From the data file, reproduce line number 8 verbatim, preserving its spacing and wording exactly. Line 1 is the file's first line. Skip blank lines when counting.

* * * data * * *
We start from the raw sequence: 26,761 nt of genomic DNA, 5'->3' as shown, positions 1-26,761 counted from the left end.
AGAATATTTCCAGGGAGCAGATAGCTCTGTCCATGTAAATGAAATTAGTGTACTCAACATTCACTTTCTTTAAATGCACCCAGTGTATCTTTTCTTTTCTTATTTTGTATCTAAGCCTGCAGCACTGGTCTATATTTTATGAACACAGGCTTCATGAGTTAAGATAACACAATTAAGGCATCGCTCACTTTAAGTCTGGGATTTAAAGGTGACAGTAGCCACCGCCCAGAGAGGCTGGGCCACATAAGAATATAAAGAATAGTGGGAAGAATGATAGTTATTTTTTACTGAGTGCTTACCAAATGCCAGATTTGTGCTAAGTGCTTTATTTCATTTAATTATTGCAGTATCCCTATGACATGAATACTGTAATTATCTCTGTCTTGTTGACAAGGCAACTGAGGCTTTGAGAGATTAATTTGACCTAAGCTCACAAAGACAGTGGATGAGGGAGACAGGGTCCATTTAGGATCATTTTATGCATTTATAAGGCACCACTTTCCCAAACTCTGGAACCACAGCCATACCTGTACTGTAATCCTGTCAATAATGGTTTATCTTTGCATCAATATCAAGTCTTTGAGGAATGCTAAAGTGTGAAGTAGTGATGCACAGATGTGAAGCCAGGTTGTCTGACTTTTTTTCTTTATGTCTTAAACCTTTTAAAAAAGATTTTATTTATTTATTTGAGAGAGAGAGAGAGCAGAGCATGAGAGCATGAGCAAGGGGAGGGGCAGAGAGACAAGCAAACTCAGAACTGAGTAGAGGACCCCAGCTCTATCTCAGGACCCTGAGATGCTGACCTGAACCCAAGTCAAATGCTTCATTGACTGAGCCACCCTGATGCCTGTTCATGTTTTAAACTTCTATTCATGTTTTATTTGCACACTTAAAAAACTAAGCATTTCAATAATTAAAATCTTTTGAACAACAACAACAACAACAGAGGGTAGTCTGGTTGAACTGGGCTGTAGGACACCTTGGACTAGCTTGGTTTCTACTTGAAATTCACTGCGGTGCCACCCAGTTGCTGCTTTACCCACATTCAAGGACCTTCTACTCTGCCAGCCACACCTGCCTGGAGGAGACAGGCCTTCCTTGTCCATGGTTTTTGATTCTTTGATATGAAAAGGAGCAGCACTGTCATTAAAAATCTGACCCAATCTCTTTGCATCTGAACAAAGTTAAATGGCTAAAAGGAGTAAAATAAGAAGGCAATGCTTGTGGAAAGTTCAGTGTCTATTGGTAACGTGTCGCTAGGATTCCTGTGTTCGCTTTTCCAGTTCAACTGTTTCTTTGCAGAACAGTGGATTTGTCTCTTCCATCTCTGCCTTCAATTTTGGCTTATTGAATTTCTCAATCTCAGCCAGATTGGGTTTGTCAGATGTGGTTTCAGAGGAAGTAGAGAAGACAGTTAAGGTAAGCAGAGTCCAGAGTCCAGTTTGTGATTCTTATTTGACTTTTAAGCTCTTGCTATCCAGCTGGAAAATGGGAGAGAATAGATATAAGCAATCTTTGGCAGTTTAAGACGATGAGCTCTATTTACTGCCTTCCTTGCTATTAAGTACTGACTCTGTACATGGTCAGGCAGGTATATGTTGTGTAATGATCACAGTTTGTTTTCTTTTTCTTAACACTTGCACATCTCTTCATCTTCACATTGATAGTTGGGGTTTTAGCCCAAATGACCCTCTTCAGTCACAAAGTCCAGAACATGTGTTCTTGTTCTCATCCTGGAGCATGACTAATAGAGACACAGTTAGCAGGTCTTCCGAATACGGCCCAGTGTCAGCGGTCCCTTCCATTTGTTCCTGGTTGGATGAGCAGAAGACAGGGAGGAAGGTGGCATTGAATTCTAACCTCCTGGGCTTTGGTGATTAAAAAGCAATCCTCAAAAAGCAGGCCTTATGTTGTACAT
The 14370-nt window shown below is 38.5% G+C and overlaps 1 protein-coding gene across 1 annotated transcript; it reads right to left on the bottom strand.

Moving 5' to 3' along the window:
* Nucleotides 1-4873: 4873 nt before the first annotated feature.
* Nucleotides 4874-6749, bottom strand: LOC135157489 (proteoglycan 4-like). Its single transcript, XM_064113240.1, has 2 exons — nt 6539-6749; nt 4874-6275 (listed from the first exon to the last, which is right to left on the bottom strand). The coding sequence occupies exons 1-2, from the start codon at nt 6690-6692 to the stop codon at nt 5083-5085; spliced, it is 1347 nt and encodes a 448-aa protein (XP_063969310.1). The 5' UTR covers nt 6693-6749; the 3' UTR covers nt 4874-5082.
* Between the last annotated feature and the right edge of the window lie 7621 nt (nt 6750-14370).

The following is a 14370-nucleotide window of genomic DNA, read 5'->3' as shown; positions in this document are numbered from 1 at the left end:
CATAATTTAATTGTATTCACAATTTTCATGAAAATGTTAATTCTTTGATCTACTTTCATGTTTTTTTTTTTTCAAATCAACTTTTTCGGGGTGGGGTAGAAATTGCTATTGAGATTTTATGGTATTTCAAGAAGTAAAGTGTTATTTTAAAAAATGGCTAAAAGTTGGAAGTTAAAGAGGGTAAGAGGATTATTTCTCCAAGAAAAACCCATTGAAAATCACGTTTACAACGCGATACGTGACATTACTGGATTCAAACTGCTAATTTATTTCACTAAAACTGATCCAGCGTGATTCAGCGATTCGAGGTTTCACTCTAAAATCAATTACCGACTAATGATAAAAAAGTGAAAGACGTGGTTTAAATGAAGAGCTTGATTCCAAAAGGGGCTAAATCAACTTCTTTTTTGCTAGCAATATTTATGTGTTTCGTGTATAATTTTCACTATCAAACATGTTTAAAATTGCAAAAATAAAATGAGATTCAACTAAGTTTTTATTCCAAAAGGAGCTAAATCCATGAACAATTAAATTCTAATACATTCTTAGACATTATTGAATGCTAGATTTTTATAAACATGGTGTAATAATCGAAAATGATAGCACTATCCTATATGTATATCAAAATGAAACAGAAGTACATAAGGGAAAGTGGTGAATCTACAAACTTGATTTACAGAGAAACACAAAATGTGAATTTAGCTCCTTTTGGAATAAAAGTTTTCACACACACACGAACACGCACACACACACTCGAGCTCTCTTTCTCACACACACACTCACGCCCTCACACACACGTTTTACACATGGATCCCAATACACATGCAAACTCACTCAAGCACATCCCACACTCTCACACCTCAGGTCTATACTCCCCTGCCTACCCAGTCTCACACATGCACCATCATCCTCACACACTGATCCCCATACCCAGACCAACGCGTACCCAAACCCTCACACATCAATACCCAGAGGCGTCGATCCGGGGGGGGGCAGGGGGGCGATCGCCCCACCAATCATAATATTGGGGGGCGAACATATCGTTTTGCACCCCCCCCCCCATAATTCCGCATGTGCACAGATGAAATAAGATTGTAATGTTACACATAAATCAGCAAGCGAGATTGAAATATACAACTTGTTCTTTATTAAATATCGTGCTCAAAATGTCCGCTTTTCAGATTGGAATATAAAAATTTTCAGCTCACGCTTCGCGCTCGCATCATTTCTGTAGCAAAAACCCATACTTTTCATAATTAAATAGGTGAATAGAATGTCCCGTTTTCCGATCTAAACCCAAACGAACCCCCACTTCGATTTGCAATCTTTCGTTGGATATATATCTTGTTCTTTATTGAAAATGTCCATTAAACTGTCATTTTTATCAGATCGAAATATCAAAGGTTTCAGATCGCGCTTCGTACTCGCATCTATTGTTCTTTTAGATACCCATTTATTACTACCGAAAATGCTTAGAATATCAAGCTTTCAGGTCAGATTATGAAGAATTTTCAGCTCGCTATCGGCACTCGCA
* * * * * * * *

The following is a 14370-nucleotide window of genomic DNA, read 5'->3' as shown; positions in this document are numbered from 1 at the left end: